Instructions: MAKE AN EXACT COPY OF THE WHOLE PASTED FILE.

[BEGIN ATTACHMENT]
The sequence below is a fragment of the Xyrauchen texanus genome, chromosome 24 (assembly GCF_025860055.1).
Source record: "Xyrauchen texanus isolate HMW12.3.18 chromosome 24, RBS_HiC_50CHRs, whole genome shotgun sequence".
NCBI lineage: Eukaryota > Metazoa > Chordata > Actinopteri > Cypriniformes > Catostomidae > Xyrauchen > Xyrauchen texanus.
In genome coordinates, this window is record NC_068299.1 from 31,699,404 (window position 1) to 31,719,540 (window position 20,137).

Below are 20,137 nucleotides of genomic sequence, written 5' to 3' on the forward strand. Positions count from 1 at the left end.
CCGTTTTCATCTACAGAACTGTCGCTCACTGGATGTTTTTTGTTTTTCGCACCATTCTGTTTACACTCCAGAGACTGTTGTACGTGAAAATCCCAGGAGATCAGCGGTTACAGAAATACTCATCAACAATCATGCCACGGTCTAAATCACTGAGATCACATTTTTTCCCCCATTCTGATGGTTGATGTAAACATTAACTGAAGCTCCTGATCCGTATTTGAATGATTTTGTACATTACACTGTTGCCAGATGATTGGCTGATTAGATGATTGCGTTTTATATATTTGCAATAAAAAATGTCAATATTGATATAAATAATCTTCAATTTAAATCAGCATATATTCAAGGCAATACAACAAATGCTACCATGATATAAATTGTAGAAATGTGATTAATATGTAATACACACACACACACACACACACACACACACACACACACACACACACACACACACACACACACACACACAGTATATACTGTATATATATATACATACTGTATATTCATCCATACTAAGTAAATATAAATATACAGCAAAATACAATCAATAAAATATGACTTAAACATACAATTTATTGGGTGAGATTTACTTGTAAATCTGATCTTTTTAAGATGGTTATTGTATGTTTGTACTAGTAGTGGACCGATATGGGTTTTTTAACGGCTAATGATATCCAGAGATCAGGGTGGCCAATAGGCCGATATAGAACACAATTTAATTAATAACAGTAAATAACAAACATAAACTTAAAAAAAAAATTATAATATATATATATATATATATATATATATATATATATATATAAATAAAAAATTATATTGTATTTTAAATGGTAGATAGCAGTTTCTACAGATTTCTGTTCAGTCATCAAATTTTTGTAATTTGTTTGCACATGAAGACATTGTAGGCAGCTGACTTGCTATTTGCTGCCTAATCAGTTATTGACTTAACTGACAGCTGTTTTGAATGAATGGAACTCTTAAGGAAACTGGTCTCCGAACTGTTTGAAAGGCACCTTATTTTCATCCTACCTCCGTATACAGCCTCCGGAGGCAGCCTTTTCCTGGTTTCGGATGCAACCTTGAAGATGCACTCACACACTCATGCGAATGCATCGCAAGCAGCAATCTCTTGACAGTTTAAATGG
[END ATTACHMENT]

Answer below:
The sequence below is a fragment of the Xyrauchen texanus genome, chromosome 24 (assembly GCF_025860055.1).
Source record: "Xyrauchen texanus isolate HMW12.3.18 chromosome 24, RBS_HiC_50CHRs, whole genome shotgun sequence".
NCBI lineage: Eukaryota > Metazoa > Chordata > Actinopteri > Cypriniformes > Catostomidae > Xyrauchen > Xyrauchen texanus.
In genome coordinates, this window is record NC_068299.1 from 31,699,404 (window position 1) to 31,719,540 (window position 20,137).

Below are 20,137 nucleotides of genomic sequence, written 5' to 3' on the forward strand. Positions count from 1 at the left end.
CCGTTTTCATCTACAGAACTGTCGCTCACTGGATGTTTTTTGTTTTTCGCACCATTCTGTTTACACTCCAGAGACTGTTGTACGTGAAAATCCCAGGAGATCAGCGGTTACAGAAATACTCATCAACAATCATGCCACGGTCTAAATCACTGAGATCACATTTTTTCCCCCATTCTGATGGTTGATGTAAACATTAACTGAAGCTCCTGATCCGTATTTGAATGATTTTGTACATTACACTGTTGCCAGATGATTGGCTGATTAGATGATTGCGTTTTATATATTTGCAATAAAAAATGTCAATATTGATATAAATAATCTTCAATTTAAATCAGCATATATTCAAGGCAATACAACAAATGCTACCATGATATAAATTGTAGAAATGTGATTAATATGTAATACACACACACACACACACACACACACACACACACACACACACACACACACACACACACACACACACACAGTATATACTGTATATATATATACATACTGTATATTCATCCATACTAAGTAAATATAAATATACAGCAAAATACAATCAATAAAATATGACTTAAACATACAATTTATTGGGTGAGATTTACTTGTAAATCTGATCTTTTTAAGATGGTTATTGTATGTTTGTACTAGTAGTGGACCGATATGGGTTTTTTAACGGCTAATGATATCCAGAGATCAGGGTGGCCAATAGGCCGATATAGAACACAATTTAATTAATAACAGTAAATAACAAACATAAACTTAAAAAAAAAATTATAATATATATATATATATATATATATATATATATATATATATAAATAAAAAATTATATTGTATTTTAAATGGTAGATAGCAGTTTCTACAGATTTCTGTTCAGTCATCAAATTTTTGTAATTTGTTTGCACATGAAGACATTGTAGGCAGCTGACTTGCTATTTGCTGCCTAATCAGTTATTGACTTAACTGACAGCTGTTTTGAATGAATGGAACTCTTAAGGAAACTGGTCTCCGAACTGTTTGAAAGGCACCTTATTTTCATCCTACCTCCGTATACAGCCTCCGGAGGCAGCCTTTTCCTGGTTTCGGATGCAACCTTGAAGATGCACTCACACACTCATGCGAATGCATCGCAAGCAGCAATCTCTTGACAGTTTAAATGG